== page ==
St Ib's Church (Sankt Ibs kirke or Ibsker) is a fine 12th century Romanesque building. The church was originally known as Beati Jacobi (1335), in 1429 it became Sancti Jacobs kirke (St Jacob's Church) and later evolved to Ibs Kirke (Ib being the familiar Scandinavian form of Jacob) which in turn became Ibsker (ker meaning church). Today the parish is officially known as Ibsker.
The church consists of a Romanesque tower, nave, choir and apsis, all from the end of the 12th century. The porch was added some 200 years later while the extension to the north was constructed in 1867. The tower is of interest in view of its vaulting which can be seen at the western end of the nave, opening up from two arches. The interior is a fine example of the Romanesque style with whitewashed walls and arches of limestone and Bornholm marble. The cross section added in 1867 changed the character of the building as the nave's original wall was torn down but the church's Romanesque appearance was partly restored in 1964 when a new organ was installed along the axis of the old wall. During the restoration work, traces of frescoes or kalkmalerier were found but were too faint to warrant further attention.
The altarpiece consists of a painting from 1846 of Christ in the Garden of Gethsemane by the renowned Danish painter, C. W. Eckersberg. There is evidence of earlier altarpieces during the Roman Catholic period of the church's history, including the figure of the Virgin Mary, which now hangs over the font, and the crucifix on the nave's southern wall, both from around 1500. The altar's large candlesticks are from 1891 while its seven-armed cadelabra is from 1933. The oldest artefact inside the church is the font which is made of Gotland limestone. Standing at the western end of the church, it is in fact taller than it appears as its pedestal is hidden under the floor which, together with other layers of flooring, was added later. There are two bells in the tower, the smaller one from 1773 and the larger from 1822.References:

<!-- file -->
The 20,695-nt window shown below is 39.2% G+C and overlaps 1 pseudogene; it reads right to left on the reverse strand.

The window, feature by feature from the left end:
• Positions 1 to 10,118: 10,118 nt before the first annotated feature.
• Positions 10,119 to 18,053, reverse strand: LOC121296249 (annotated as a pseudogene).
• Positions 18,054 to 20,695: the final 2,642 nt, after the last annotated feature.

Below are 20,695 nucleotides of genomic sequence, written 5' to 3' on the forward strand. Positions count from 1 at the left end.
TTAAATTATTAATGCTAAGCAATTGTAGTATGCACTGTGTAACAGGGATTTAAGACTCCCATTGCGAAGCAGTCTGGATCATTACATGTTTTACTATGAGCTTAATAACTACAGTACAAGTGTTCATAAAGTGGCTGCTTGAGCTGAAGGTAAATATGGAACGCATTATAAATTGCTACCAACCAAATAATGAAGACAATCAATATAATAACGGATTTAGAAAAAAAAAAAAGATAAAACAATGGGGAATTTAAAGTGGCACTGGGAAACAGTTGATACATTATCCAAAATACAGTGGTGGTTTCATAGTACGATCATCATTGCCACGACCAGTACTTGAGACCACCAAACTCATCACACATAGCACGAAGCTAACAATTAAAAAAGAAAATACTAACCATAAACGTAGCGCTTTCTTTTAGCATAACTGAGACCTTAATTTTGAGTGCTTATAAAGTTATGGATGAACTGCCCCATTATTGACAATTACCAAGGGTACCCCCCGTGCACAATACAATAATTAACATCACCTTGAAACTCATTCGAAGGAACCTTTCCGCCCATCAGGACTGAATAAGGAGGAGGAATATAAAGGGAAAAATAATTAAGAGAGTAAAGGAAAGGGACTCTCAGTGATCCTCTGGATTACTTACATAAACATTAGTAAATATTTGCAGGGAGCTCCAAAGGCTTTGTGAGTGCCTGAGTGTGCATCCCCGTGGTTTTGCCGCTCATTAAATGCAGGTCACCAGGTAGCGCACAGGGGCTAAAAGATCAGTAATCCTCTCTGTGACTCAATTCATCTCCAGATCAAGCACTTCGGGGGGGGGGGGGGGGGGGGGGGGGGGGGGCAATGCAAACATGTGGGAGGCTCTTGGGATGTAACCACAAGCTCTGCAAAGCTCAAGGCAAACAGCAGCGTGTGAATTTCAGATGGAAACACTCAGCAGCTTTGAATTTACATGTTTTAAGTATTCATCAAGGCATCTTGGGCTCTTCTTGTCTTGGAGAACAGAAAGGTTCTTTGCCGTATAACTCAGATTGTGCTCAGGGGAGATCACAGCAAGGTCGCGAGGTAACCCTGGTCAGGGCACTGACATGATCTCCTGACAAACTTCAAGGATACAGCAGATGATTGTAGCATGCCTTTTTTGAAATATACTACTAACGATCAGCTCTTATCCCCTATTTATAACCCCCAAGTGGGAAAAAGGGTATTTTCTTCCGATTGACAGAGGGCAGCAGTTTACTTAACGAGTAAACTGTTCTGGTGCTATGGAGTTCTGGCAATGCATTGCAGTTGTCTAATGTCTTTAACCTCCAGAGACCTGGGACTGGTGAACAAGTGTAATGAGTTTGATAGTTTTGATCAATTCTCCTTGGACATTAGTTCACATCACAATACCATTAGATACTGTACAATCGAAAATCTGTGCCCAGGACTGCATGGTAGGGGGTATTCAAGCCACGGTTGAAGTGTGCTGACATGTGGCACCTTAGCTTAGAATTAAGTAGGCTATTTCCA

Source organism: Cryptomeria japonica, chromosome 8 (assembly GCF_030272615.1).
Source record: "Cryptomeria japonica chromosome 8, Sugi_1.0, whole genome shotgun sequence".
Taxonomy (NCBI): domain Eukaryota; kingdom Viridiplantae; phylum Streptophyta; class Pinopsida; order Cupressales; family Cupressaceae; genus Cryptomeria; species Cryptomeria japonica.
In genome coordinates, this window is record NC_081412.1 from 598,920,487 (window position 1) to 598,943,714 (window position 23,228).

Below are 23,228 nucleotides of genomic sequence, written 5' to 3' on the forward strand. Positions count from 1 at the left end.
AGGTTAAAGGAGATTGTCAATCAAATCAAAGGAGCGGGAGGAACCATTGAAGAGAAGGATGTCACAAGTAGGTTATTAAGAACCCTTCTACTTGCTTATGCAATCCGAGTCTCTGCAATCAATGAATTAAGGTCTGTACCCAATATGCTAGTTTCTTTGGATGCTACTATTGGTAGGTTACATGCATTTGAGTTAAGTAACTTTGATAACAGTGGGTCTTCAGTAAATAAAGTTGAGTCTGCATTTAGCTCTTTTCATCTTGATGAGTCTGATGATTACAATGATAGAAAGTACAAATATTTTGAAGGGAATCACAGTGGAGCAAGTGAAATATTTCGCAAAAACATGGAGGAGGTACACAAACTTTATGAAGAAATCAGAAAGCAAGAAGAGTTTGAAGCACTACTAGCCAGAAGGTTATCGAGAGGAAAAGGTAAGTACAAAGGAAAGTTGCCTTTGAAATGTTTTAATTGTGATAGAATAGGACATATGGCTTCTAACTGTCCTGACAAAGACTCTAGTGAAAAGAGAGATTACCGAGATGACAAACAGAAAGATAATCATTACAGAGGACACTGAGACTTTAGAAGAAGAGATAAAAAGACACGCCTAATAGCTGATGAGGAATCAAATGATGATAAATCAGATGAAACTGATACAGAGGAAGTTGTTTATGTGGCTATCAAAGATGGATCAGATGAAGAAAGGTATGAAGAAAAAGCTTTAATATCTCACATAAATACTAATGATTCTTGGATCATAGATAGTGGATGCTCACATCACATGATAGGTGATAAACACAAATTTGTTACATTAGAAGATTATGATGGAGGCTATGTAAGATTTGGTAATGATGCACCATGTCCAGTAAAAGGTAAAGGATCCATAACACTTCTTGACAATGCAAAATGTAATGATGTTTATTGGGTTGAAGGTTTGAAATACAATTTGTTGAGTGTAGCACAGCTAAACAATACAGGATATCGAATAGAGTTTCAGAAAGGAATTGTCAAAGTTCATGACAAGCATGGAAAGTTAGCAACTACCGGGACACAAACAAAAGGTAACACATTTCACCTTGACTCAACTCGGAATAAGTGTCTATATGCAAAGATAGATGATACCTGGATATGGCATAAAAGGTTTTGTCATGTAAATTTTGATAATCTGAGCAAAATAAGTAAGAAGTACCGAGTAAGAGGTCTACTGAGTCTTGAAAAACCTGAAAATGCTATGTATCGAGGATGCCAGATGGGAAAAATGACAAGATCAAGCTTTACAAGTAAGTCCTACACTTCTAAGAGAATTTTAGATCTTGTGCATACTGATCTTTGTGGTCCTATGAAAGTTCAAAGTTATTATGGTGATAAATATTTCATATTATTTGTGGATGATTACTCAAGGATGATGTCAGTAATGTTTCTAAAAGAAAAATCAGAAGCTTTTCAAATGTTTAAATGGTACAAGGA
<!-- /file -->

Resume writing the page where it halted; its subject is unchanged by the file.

Dunluce Castle is a ruined medieval castle located on the edge of a basalt outcropping in County Antrim, and is accessible via a bridge connecting it to the mainland. The castle is surrounded by extremely steep drops on either side, which may have been an important factor to the early Christians and Vikings who were drawn to this place where an early Irish fort once stood.
In the 13th century, Richard Óg de Burgh, 2nd Earl of Ulster, built the first castle at Dunluce. The earliest features of the castle are two large drum towers about 9 metres in diameter on the eastern side, both relics of a stronghold built here by the McQuillans after they became lords of the Route.
The McQuillans were the Lords of Route from the late 13th century until they were displaced by the MacDonnell after losing two major battles against them during the mid- and late-16th century.
Later Dunluce Castle became the home of the chief of the Clan MacDonnell of Antrim and the Clan MacDonald of Dunnyveg from Scotland.
In 1588 the Girona, a galleass from the Spanish Armada, was wrecked in a storm on the rocks nearby. The cannons from the ship were installed in the gatehouses and the rest of the cargo sold, the funds being used to restore the castle.
Dunluce Castle served as the seat of the Earl of Antrim until the impoverishment of the MacDonnells in 1690, following the Battle of the Boyne. Since that time, the castle has deteriorated and parts were scavenged to serve as materials for nearby buildings.